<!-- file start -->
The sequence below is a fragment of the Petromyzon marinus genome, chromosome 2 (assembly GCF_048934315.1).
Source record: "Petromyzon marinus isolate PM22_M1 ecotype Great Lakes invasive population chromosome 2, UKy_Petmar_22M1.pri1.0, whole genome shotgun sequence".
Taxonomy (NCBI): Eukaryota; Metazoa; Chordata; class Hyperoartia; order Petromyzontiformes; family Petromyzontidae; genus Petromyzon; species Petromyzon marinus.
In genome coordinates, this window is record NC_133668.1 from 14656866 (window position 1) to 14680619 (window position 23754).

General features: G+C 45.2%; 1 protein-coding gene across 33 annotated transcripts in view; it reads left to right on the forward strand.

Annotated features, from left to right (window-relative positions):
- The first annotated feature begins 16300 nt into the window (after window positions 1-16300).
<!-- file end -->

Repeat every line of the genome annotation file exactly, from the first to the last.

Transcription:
The sequence below is a fragment of the Petromyzon marinus genome, chromosome 2 (assembly GCF_048934315.1).
Source record: "Petromyzon marinus isolate PM22_M1 ecotype Great Lakes invasive population chromosome 2, UKy_Petmar_22M1.pri1.0, whole genome shotgun sequence".
Taxonomy (NCBI): Eukaryota; Metazoa; Chordata; class Hyperoartia; order Petromyzontiformes; family Petromyzontidae; genus Petromyzon; species Petromyzon marinus.
In genome coordinates, this window is record NC_133668.1 from 14656866 (window position 1) to 14680619 (window position 23754).

General features: G+C 45.2%; 1 protein-coding gene across 33 annotated transcripts in view; it reads left to right on the forward strand.

Annotated features, from left to right (window-relative positions):
- The first annotated feature begins 16300 nt into the window (after window positions 1-16300).